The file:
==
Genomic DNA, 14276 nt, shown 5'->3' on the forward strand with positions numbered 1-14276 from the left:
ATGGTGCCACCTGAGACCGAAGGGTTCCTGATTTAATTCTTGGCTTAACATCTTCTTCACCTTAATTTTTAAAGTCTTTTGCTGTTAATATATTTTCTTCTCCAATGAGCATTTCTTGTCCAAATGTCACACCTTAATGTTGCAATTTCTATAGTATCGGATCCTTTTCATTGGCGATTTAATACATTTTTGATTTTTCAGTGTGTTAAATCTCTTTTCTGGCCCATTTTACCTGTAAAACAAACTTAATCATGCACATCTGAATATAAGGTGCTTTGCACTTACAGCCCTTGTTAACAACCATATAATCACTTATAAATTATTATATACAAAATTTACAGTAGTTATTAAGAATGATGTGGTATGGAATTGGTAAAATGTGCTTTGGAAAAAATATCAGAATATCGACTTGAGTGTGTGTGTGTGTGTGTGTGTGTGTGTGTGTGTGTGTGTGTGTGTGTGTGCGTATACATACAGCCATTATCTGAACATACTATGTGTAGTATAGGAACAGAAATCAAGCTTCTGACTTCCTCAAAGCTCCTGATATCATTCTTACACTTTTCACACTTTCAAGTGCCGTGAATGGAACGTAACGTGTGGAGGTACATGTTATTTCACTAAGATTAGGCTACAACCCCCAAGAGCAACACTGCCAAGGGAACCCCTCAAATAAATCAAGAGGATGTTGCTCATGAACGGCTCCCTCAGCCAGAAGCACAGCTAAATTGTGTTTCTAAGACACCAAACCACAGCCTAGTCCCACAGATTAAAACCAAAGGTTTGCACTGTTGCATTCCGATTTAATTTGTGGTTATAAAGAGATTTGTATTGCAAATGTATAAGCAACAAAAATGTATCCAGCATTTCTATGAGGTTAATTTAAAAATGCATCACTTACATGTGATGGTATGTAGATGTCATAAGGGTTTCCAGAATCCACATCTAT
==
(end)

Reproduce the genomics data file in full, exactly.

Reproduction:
Genomic DNA, 14276 nt, shown 5'->3' on the forward strand with positions numbered 1-14276 from the left:
ATGGTGCCACCTGAGACCGAAGGGTTCCTGATTTAATTCTTGGCTTAACATCTTCTTCACCTTAATTTTTAAAGTCTTTTGCTGTTAATATATTTTCTTCTCCAATGAGCATTTCTTGTCCAAATGTCACACCTTAATGTTGCAATTTCTATAGTATCGGATCCTTTTCATTGGCGATTTAATACATTTTTGATTTTTCAGTGTGTTAAATCTCTTTTCTGGCCCATTTTACCTGTAAAACAAACTTAATCATGCACATCTGAATATAAGGTGCTTTGCACTTACAGCCCTTGTTAACAACCATATAATCACTTATAAATTATTATATACAAAATTTACAGTAGTTATTAAGAATGATGTGGTATGGAATTGGTAAAATGTGCTTTGGAAAAAATATCAGAATATCGACTTGAGTGTGTGTGTGTGTGTGTGTGTGTGTGTGTGTGTGTGTGTGTGTGTGTGTGCGTATACATACAGCCATTATCTGAACATACTATGTGTAGTATAGGAACAGAAATCAAGCTTCTGACTTCCTCAAAGCTCCTGATATCATTCTTACACTTTTCACACTTTCAAGTGCCGTGAATGGAACGTAACGTGTGGAGGTACATGTTATTTCACTAAGATTAGGCTACAACCCCCAAGAGCAACACTGCCAAGGGAACCCCTCAAATAAATCAAGAGGATGTTGCTCATGAACGGCTCCCTCAGCCAGAAGCACAGCTAAATTGTGTTTCTAAGACACCAAACCACAGCCTAGTCCCACAGATTAAAACCAAAGGTTTGCACTGTTGCATTCCGATTTAATTTGTGGTTATAAAGAGATTTGTATTGCAAATGTATAAGCAACAAAAATGTATCCAGCATTTCTATGAGGTTAATTTAAAAATGCATCACTTACATGTGATGGTATGTAGATGTCATAAGGGTTTCCAGAATCCACATCTAT